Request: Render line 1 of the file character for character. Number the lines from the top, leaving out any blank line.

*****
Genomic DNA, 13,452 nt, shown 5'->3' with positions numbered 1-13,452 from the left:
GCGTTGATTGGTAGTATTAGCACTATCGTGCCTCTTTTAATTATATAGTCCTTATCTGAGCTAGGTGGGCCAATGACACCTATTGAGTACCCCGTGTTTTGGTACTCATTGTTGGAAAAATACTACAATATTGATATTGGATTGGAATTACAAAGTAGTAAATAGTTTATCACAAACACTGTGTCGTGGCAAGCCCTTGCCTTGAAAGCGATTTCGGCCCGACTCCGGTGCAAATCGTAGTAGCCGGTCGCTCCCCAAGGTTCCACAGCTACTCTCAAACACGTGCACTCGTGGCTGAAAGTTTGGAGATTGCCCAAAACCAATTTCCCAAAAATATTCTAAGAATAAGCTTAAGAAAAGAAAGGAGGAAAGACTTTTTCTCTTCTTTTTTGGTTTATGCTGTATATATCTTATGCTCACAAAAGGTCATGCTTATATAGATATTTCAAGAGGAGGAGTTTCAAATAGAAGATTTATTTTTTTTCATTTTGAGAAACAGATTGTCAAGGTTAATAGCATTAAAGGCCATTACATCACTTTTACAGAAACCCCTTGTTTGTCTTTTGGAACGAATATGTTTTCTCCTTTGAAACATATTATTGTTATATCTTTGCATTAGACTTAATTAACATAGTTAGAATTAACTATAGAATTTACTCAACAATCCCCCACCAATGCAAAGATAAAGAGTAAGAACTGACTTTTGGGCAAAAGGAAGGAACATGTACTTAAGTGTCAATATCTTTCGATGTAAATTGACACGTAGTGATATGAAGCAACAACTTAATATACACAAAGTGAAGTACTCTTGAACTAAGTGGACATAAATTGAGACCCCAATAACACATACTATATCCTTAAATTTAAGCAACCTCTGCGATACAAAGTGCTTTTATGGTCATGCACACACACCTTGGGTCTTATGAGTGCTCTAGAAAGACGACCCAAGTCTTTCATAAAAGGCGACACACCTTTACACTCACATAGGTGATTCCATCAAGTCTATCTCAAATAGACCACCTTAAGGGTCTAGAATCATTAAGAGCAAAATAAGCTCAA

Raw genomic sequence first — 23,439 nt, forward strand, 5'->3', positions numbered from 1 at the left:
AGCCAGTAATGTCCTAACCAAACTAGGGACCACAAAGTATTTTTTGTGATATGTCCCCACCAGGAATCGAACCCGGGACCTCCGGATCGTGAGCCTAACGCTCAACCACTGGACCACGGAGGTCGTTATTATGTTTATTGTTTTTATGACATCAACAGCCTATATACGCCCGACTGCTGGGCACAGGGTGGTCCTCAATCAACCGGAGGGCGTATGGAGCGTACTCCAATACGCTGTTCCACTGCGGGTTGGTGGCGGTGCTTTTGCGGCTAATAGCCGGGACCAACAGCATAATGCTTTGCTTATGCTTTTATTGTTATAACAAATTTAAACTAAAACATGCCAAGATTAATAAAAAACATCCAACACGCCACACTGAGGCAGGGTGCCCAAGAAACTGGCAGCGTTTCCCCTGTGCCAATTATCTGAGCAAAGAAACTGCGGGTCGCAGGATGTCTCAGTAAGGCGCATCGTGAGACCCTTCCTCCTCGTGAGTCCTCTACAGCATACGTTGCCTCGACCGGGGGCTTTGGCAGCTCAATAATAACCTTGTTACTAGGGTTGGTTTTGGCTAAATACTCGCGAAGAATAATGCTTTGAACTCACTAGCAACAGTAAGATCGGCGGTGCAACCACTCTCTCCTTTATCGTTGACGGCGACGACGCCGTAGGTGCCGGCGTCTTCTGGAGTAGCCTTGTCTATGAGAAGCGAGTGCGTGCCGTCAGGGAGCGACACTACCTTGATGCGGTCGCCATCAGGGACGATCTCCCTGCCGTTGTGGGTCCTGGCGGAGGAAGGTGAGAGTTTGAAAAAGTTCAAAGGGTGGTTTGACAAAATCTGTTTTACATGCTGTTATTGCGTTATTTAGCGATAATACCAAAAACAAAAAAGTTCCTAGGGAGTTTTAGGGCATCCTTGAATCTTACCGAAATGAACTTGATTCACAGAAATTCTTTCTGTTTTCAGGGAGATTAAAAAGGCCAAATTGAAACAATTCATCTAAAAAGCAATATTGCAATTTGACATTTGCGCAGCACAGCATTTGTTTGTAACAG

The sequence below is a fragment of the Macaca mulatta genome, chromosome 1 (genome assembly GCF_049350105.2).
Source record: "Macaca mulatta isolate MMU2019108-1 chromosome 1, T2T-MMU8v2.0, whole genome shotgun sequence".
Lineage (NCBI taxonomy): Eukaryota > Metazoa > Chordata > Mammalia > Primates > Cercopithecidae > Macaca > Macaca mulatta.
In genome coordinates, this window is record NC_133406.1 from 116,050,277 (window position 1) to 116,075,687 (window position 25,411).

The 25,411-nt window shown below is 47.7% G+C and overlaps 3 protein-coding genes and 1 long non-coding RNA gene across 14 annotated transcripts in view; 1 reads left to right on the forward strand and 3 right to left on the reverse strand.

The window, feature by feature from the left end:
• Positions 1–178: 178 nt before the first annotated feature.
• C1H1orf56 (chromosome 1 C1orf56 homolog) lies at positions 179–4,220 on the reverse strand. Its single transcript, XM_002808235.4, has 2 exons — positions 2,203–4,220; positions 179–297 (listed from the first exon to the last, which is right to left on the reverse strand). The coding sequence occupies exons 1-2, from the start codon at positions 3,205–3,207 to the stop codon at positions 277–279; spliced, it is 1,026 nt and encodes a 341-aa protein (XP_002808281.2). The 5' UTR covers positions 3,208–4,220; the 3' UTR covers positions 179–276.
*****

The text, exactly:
Genomic DNA, 13,452 nt, shown 5'->3' with positions numbered 1-13,452 from the left: